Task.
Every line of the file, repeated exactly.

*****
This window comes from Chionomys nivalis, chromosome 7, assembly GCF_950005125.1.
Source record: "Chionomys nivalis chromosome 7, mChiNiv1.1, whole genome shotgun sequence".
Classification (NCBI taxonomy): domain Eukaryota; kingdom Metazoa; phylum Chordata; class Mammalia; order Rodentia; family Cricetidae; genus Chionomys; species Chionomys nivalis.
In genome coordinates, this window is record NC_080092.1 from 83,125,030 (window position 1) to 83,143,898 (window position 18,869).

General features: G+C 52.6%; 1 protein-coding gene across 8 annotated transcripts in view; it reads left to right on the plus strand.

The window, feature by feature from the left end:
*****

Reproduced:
This window comes from Chionomys nivalis, chromosome 7, assembly GCF_950005125.1.
Source record: "Chionomys nivalis chromosome 7, mChiNiv1.1, whole genome shotgun sequence".
Classification (NCBI taxonomy): domain Eukaryota; kingdom Metazoa; phylum Chordata; class Mammalia; order Rodentia; family Cricetidae; genus Chionomys; species Chionomys nivalis.
In genome coordinates, this window is record NC_080092.1 from 83,125,030 (window position 1) to 83,143,898 (window position 18,869).

General features: G+C 52.6%; 1 protein-coding gene across 8 annotated transcripts in view; it reads left to right on the plus strand.

The window, feature by feature from the left end: